I'd say there are one or two bad points here and there. I think that it certainly lacks consistency, in that very rarely will you hear the same part twice, although when you do, it's often at its most needed moment. The one biggest complaint I'd have is that the concept of the albums sound has been done before. Not necessarily better, but this kind of spastic, jumpy style has been a staple of '70s prog, Dream Theater perhaps also being the biggest name to use here as a reference point. But, BTBAM's take on it is still unique enough to stop it from becoming generic.
Although that raises the question of, is there generic prog? What would it sound like? Does it djent? Questions for later.
Lyrics — 8
As Mr Giles Rogers has been the sole vocalist of BTBAM, it's interesting to follow his development from album to album. Although not that much has changed from "The Parallax II: Future Sequence" in effect, this album has allowed him to breathe a lot of character into his performance. I've never been a great fan of his harsh vocals and honestly, he really hasn't changed much in that department, but his overall performance is pretty strong.
The Paul Masvidalian "dreamy cleans" are still his go-to point here (have you noticed how him and Giles-Rogers could be related?), but he adopts a lot of persona's on a track by track basis, given the album concept. They mostly work, although they might irk the more serious-minded of listeners. I liken these little sections to a slightly less over-the-top UneXpect. Some of the more flamboyant moments add a sense of fun to the more discordant tracks, such as on "Famine Wolf" where the band goes full Queen, although I still feel that his harsh vocals are either too harsh or not harsh enough, can't quite decide on which because there are times where both occur.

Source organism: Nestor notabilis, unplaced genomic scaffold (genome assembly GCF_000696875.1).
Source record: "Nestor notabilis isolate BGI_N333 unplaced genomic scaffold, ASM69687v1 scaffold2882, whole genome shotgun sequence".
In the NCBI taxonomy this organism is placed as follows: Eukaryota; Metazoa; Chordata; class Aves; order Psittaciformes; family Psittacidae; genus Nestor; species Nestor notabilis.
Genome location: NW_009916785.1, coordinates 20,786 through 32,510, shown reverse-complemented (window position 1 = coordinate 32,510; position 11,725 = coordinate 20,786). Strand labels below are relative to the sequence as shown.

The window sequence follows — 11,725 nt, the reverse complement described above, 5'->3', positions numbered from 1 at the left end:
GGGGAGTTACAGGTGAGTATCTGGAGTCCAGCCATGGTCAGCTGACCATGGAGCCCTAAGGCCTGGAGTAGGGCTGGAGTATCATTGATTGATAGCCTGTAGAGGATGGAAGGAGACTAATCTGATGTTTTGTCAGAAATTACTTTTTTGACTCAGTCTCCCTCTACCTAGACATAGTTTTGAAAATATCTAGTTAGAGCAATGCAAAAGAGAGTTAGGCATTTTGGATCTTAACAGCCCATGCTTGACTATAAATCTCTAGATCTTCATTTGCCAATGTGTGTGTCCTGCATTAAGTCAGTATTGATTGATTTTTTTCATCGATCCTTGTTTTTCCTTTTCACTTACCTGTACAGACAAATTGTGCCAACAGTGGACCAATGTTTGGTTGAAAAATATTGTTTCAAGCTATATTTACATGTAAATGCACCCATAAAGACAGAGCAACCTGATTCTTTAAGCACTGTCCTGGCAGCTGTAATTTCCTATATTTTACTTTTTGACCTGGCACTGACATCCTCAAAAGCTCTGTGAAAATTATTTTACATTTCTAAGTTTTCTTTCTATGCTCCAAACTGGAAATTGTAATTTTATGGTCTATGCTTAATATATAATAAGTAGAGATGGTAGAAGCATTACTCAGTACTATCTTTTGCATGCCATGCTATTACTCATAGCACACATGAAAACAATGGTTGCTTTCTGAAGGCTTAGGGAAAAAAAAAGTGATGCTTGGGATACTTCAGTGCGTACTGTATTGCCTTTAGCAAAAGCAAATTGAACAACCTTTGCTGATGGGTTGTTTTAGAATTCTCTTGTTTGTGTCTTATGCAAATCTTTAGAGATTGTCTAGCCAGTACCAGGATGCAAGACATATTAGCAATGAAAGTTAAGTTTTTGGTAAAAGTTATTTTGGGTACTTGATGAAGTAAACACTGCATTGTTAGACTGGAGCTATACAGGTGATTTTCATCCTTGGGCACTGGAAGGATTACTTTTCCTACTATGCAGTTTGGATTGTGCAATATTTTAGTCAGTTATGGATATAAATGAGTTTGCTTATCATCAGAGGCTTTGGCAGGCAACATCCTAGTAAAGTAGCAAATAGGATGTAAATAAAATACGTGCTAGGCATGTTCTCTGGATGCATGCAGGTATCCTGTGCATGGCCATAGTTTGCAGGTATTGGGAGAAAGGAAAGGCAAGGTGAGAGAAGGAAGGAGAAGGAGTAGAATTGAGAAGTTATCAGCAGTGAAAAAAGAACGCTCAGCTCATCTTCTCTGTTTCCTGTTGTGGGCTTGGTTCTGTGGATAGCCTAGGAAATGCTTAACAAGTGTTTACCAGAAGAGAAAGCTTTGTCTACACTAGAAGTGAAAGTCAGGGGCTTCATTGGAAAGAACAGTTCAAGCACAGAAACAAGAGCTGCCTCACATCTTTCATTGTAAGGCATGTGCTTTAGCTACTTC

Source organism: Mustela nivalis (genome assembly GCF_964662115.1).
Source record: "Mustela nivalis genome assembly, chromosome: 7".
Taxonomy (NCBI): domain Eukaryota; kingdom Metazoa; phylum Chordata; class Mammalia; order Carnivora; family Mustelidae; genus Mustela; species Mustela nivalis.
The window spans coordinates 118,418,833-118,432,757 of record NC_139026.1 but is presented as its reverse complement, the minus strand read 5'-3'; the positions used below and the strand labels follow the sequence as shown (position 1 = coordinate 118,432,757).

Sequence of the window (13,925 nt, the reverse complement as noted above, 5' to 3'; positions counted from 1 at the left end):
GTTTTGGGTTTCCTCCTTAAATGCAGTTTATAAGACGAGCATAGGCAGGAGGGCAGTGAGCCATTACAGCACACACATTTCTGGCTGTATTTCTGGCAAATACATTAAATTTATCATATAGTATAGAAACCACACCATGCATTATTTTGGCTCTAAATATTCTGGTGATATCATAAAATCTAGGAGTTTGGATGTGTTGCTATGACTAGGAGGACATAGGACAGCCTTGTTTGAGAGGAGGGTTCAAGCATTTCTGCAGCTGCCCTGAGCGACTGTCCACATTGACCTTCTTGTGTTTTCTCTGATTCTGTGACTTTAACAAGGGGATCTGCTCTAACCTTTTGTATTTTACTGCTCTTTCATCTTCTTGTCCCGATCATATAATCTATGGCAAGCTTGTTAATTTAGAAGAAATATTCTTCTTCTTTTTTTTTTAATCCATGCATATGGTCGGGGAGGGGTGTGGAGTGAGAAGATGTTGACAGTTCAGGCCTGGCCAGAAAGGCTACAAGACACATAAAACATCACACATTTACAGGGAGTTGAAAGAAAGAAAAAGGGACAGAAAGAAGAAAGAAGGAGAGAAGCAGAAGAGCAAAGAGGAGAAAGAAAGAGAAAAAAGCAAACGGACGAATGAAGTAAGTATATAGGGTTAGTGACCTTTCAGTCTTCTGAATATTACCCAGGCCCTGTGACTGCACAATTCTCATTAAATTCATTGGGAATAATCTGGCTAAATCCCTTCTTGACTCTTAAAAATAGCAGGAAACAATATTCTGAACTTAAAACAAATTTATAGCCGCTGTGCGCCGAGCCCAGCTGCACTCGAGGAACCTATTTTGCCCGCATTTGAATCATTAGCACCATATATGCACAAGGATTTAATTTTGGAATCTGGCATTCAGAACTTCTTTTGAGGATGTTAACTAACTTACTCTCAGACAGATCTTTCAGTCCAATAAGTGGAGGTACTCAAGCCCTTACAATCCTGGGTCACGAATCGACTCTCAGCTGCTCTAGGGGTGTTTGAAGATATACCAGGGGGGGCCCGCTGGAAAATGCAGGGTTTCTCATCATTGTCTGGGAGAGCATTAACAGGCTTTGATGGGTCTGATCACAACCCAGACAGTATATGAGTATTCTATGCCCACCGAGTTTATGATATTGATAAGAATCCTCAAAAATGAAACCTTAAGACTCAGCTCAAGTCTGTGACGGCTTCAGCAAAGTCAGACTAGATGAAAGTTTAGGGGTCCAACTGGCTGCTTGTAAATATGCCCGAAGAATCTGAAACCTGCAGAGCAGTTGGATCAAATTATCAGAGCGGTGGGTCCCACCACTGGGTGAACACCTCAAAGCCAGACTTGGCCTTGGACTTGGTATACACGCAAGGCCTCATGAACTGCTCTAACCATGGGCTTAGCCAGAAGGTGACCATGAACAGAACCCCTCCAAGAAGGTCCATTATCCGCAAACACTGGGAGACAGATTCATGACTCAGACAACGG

Lyrically speaking, "Coma Ecliptic" is, as mentioned, based around a concept. Not the most original idea, the premise being that it's about a man trapped in a coma and experiences events in past incarnations. To provide some context, Ayreon released "The Human Equation" which is an album with a similar concept and one that Arjen Lucassen spent a lot of time with on developing the story and characters and then implementing them into the album. "Coma Ecliptic" is not as dedicated, as it's just one guy doing all the characterizations but the instrumental side is much more exploratory. Still, the concept is executed pretty strongly and certainly fits the inherently bonkers musical base.
Overall Impression — 8
To sum up, I feel that its a very strong album. An abundance of pure joy, playfulness and scatter-brained charisma, moving entirely forward and with the sort of "care-for-the-craft" that sometimes gets a bit lost in the blur of modern metal records.
I'd say that if you weren't a fan before, this might be a good album to start with. It's a bit difficult to pin point why, but I think it's that there's a certain familiarity with the overall concept that any prog fan could identify with but at the same time, BTBAM's take on it is unique to them and one they do well.
Songs to look out for: I'd recommend listening to the whole thing in one go, but personal favourites for me are "King Redeem/Queen Serene," "The Ectopic Stroll," "Memory Palace" and "Option Oblivion."